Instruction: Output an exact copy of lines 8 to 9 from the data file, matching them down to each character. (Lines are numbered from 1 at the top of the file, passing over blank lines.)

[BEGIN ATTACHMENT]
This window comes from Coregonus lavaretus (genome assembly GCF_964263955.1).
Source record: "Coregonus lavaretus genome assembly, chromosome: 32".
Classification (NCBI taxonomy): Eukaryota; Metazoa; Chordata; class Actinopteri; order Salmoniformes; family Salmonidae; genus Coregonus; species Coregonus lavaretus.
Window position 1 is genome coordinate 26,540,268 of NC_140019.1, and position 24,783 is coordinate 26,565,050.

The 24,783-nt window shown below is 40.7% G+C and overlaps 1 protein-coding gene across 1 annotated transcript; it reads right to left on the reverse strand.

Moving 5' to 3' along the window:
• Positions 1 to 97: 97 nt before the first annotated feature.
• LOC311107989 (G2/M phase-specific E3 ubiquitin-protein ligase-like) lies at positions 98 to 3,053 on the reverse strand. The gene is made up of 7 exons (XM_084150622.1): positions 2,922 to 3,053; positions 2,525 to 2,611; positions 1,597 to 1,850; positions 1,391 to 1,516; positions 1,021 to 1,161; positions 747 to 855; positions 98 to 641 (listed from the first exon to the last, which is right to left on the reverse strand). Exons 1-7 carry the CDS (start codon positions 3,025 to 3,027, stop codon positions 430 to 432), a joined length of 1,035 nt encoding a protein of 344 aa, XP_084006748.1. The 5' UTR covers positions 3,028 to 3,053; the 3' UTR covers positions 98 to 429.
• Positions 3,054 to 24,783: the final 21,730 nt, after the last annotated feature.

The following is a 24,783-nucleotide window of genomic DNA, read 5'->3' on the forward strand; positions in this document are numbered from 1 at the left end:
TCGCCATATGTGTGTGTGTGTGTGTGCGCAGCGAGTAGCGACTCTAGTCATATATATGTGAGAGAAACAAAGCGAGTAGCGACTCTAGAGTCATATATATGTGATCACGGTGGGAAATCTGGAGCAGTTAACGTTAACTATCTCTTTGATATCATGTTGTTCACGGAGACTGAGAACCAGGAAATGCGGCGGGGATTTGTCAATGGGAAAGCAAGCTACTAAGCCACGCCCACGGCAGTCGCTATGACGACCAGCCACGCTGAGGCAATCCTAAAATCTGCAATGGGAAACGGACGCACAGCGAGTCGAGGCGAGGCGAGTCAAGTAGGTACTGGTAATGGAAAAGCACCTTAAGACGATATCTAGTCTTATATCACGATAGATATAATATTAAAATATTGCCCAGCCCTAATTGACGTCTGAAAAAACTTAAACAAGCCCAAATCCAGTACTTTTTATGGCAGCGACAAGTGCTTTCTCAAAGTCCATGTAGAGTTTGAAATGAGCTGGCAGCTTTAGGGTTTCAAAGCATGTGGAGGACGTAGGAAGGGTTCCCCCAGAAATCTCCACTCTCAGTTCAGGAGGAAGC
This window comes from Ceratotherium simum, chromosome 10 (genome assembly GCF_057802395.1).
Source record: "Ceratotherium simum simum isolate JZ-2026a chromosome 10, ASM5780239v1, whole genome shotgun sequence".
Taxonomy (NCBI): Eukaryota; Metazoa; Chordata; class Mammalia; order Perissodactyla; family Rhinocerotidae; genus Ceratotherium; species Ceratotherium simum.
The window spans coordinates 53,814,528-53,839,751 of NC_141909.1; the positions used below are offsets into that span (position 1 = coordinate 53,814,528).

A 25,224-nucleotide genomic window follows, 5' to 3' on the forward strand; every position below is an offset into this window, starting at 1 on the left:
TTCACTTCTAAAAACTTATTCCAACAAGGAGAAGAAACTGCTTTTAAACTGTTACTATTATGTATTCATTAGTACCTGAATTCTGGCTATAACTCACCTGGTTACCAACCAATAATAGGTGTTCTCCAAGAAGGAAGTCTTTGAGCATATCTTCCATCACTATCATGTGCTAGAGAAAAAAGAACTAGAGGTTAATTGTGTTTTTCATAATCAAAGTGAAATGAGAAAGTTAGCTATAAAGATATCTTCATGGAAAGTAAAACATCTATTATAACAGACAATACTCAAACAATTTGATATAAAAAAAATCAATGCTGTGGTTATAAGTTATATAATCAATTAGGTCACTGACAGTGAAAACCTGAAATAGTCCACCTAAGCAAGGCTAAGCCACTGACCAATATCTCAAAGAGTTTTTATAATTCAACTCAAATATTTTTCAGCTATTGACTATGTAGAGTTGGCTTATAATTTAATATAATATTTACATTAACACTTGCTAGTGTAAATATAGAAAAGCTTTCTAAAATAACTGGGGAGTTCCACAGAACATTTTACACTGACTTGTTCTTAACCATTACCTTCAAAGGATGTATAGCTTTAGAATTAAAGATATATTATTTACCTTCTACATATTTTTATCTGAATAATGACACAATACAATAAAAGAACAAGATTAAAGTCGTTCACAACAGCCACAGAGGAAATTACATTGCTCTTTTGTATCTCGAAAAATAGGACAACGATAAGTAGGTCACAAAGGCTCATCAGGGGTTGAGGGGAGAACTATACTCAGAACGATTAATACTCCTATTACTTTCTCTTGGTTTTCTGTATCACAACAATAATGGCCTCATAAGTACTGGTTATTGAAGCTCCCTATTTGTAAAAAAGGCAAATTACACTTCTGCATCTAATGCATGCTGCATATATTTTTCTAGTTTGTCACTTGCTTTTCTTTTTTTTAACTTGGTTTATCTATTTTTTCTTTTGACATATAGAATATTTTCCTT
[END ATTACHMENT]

• LOC311107989 (G2/M phase-specific E3 ubiquitin-protein ligase-like) lies at positions 98 to 3,053 on the reverse strand. The gene is made up of 7 exons (XM_084150622.1): positions 2,922 to 3,053; positions 2,525 to 2,611; positions 1,597 to 1,850; positions 1,391 to 1,516; positions 1,021 to 1,161; positions 747 to 855; positions 98 to 641 (listed from the first exon to the last, which is right to left on the reverse strand). Exons 1-7 carry the CDS (start codon positions 3,025 to 3,027, stop codon positions 430 to 432), a joined length of 1,035 nt encoding a protein of 344 aa, XP_084006748.1. The 5' UTR covers positions 3,028 to 3,053; the 3' UTR covers positions 98 to 429.
• Positions 3,054 to 24,783: the final 21,730 nt, after the last annotated feature.